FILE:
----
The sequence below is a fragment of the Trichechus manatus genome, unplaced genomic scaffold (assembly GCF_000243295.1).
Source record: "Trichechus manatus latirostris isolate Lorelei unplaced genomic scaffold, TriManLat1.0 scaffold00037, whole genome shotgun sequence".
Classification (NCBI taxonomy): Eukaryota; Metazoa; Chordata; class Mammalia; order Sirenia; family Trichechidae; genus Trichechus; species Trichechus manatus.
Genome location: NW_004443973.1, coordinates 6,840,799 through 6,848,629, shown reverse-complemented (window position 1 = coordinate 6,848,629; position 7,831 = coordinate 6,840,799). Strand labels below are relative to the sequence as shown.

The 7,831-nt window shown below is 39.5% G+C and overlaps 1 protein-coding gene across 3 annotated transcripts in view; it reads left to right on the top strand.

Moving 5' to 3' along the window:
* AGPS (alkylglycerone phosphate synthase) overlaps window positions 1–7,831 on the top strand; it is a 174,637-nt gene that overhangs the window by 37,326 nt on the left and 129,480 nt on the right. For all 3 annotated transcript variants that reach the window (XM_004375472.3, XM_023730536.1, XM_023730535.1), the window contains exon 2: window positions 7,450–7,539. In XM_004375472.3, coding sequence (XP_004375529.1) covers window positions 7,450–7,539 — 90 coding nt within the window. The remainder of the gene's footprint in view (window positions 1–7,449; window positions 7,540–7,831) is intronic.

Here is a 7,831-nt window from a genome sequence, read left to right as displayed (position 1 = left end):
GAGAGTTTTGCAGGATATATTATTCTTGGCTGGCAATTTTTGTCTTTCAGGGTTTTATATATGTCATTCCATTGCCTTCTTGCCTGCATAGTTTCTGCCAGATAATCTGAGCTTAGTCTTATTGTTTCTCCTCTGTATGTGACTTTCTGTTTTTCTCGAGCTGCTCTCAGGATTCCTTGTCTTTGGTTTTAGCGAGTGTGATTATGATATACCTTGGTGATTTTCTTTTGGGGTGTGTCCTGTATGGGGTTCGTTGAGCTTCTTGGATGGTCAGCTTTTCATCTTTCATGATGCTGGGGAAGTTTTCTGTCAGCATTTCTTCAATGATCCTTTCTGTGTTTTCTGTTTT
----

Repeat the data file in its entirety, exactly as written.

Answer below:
The sequence below is a fragment of the Trichechus manatus genome, unplaced genomic scaffold (assembly GCF_000243295.1).
Source record: "Trichechus manatus latirostris isolate Lorelei unplaced genomic scaffold, TriManLat1.0 scaffold00037, whole genome shotgun sequence".
Classification (NCBI taxonomy): Eukaryota; Metazoa; Chordata; class Mammalia; order Sirenia; family Trichechidae; genus Trichechus; species Trichechus manatus.
Genome location: NW_004443973.1, coordinates 6,840,799 through 6,848,629, shown reverse-complemented (window position 1 = coordinate 6,848,629; position 7,831 = coordinate 6,840,799). Strand labels below are relative to the sequence as shown.

The 7,831-nt window shown below is 39.5% G+C and overlaps 1 protein-coding gene across 3 annotated transcripts in view; it reads left to right on the top strand.

Moving 5' to 3' along the window:
* AGPS (alkylglycerone phosphate synthase) overlaps window positions 1–7,831 on the top strand; it is a 174,637-nt gene that overhangs the window by 37,326 nt on the left and 129,480 nt on the right. For all 3 annotated transcript variants that reach the window (XM_004375472.3, XM_023730536.1, XM_023730535.1), the window contains exon 2: window positions 7,450–7,539. In XM_004375472.3, coding sequence (XP_004375529.1) covers window positions 7,450–7,539 — 90 coding nt within the window. The remainder of the gene's footprint in view (window positions 1–7,449; window positions 7,540–7,831) is intronic.

Here is a 7,831-nt window from a genome sequence, read left to right as displayed (position 1 = left end):
GAGAGTTTTGCAGGATATATTATTCTTGGCTGGCAATTTTTGTCTTTCAGGGTTTTATATATGTCATTCCATTGCCTTCTTGCCTGCATAGTTTCTGCCAGATAATCTGAGCTTAGTCTTATTGTTTCTCCTCTGTATGTGACTTTCTGTTTTTCTCGAGCTGCTCTCAGGATTCCTTGTCTTTGGTTTTAGCGAGTGTGATTATGATATACCTTGGTGATTTTCTTTTGGGGTGTGTCCTGTATGGGGTTCGTTGAGCTTCTTGGATGGTCAGCTTTTCATCTTTCATGATGCTGGGGAAGTTTTCTGTCAGCATTTCTTCAATGATCCTTTCTGTGTTTTCTGTTTT